For some Americans, the push for health care reform seemed like the perfect time to get Howard Dean involved in national policy. Unfortunately, Barack Obama disagreed. But Dean's got something to say about how reforms are shaping up anyway.

First off, Dean thinks that bipartisanship on health care reform is bullshit.

I think it's a very good thing [that the Democrats might not get bipartisan support for their bill]. I think the Republicans have correctly diagnosed that the way to stop Obama is to stop the health-care bill. They're determined not to have a bill. In the long run, we're going to have to do this on our own.

In other words, since the Republicans have now announced their intention to kill the bill for political reasons regardless of what it contains, fuck 'em. They had their chance.

Besides which, if Obama wants to take credit for it in 3 years when he's running for reelection — let alone the House and Senate members who are up for reelection next year — they've got to be able to have something to show to their constituents that they, and they alone, are responsible for. And Dean's got the best idea this underinsured freelancer's heard all year.

Put in guaranteed issue and community rating at once, so people cannot be turned down for insurance in the private sector, nor can they have their insurance taken away because of an illness. He'll get huge credit for that and there's no budgetary cost.

It's so rare that constituents' personal interests and legislators' political interests align so nicely.


Dean's got another suggestion that I would have loved when I was just a tiny bit younger.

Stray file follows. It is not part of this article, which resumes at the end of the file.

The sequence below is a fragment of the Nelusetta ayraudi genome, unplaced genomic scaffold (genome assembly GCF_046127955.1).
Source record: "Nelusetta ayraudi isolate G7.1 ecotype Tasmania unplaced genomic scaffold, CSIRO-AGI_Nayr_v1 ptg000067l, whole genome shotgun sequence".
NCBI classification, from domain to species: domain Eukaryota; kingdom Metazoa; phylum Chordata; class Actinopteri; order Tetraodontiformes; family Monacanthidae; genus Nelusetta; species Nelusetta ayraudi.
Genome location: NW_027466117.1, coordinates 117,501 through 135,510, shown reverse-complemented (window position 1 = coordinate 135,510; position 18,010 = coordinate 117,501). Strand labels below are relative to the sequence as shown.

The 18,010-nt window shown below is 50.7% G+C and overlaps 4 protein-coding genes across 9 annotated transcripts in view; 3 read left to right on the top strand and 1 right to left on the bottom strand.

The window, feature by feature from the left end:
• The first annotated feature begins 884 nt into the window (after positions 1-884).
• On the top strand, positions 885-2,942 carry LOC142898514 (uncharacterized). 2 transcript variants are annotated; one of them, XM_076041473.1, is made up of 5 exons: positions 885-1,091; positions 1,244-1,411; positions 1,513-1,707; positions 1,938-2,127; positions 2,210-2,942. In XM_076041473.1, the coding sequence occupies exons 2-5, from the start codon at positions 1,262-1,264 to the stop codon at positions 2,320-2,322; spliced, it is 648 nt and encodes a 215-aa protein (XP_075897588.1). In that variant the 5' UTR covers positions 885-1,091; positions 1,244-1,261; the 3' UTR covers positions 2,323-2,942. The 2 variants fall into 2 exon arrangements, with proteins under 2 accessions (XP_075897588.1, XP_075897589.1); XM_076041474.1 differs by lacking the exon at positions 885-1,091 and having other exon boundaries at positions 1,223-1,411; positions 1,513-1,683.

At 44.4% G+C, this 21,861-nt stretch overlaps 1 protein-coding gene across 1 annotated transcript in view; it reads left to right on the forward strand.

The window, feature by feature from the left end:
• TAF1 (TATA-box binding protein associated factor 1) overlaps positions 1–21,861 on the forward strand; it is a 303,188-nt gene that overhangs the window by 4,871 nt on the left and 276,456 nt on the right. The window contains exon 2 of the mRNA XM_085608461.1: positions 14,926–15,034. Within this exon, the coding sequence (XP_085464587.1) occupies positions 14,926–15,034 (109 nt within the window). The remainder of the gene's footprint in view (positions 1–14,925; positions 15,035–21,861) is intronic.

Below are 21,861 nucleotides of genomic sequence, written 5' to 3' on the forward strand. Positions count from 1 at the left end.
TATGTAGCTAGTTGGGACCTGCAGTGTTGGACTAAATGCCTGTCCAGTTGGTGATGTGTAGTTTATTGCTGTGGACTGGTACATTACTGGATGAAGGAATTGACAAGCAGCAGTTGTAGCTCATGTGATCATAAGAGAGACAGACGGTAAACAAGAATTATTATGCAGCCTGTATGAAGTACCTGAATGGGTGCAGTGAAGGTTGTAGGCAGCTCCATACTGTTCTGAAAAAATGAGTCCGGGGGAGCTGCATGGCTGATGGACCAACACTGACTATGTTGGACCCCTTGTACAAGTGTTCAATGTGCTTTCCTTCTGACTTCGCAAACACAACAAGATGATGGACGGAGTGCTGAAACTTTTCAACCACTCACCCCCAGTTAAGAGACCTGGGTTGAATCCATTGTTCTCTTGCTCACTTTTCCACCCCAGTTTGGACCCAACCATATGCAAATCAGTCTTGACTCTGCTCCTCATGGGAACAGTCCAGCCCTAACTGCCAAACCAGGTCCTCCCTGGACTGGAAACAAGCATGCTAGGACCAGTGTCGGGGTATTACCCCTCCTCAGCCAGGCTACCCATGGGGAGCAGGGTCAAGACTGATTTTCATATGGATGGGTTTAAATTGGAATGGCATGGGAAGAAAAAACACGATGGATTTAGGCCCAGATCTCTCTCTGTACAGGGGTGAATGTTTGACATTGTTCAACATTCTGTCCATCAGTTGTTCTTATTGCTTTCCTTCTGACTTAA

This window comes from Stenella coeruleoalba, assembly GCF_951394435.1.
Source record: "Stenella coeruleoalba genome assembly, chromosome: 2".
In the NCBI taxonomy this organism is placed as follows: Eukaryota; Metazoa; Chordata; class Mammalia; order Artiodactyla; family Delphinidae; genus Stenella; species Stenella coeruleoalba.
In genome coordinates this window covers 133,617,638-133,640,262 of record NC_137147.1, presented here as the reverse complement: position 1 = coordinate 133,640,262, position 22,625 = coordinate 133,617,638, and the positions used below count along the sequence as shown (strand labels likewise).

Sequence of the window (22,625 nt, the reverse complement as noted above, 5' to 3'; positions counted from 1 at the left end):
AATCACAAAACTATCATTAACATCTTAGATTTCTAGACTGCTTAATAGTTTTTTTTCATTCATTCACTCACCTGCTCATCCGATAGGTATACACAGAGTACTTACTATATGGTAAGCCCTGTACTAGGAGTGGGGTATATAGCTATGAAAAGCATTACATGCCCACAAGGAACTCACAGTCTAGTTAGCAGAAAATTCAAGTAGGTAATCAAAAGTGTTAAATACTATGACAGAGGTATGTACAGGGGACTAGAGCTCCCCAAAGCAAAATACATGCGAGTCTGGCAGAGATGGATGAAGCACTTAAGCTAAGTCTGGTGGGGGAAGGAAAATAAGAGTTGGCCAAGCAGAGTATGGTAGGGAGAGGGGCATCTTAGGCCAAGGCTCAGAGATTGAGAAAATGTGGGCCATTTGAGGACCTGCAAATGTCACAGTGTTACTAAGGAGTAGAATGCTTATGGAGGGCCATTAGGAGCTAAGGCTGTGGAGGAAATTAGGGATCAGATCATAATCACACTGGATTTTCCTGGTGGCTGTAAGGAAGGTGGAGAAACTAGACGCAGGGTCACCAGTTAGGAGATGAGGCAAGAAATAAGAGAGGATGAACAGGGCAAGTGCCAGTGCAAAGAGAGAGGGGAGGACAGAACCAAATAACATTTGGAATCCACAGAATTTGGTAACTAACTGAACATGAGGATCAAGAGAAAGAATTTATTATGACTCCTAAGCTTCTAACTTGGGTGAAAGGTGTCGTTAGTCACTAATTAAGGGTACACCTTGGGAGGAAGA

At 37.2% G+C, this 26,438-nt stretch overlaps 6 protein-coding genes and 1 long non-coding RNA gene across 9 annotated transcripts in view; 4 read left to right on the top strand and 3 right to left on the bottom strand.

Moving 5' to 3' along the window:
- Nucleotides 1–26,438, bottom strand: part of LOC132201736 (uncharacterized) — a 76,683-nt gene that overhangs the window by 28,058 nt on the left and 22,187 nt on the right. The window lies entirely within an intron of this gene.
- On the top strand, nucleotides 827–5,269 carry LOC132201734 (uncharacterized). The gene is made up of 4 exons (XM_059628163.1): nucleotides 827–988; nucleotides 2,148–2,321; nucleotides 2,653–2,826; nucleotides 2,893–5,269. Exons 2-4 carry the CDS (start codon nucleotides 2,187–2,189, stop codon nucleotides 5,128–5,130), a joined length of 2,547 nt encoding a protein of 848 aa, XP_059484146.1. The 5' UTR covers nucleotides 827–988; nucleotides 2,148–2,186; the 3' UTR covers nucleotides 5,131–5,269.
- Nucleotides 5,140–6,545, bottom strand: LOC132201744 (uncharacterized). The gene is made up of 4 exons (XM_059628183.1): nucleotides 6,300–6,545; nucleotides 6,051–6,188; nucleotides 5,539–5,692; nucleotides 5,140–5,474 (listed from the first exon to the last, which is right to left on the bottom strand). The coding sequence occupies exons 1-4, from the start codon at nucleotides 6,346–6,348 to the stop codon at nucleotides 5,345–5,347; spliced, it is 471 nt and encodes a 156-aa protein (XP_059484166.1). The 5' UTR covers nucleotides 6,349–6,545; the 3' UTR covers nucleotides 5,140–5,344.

You say the federal government should provide free coverage to everyone under 30. That's pretty radical.
It's incredibly cheap. Statistically, only two expensive things happen to people under 30: one is a malignancy and the other is an accident. Everything else is mostly preventive maintenance and it's very inexpensive. But this is not what's going to be passed.

Sigh. Guess that's what we get for not voting as much as the oldies.

Anyway, although Dean doesn't use the word "market failure" to counter all the Republican arguments about how the free market ought to be allowed to "work" in the case of the health insurance market, he's got a pretty good handle on why it never will.

Everybody talks about preventive medicine, but almost nobody does it because there's no payback. A private practitioner invests money in preventive care and the hospital benefits. They're not connected. Second, pay people - particularly primary-care providers - for taking good care of patients without rewarding doctors for doing more and more and more. That's what the system is currently based on. The more you do, the more you get paid, which is an incentive for inefficiency.

In other words, the market that functions the most efficiently in terms of cost-incentives functions the worst in terms of caring for people's health. That's because the health insurance market has become the de facto health care market, rather than an addition to it.


In a speech to Campus Progress, Dean offers a potential — but politically untenable, which is why he's so beloved — solution to the market failure problem. Bonus: it's one the government has already implemented in other industries and which, until relatively recently, was the model the health insurance companies were often forced to abide by on the state level until they successfully lobbied for full privatization.

If you ever want to save costs, it can never happen in the private sector. ... Switzerland and Netherlands treat their private insurers like regulated utilities. Our private insurers are not going to want to do that.

No kidding! Providing health care to their insurance customers might cut into insurance companies' profit margins... and they wouldn't want to do that.


Howard Dean On The Politics Of Health-Care Reform [Times]
The Ever-Quotable Howard Dean [The New Republic]

Related: GOP Focuses Effort To Kill Health Bills [Washington Post]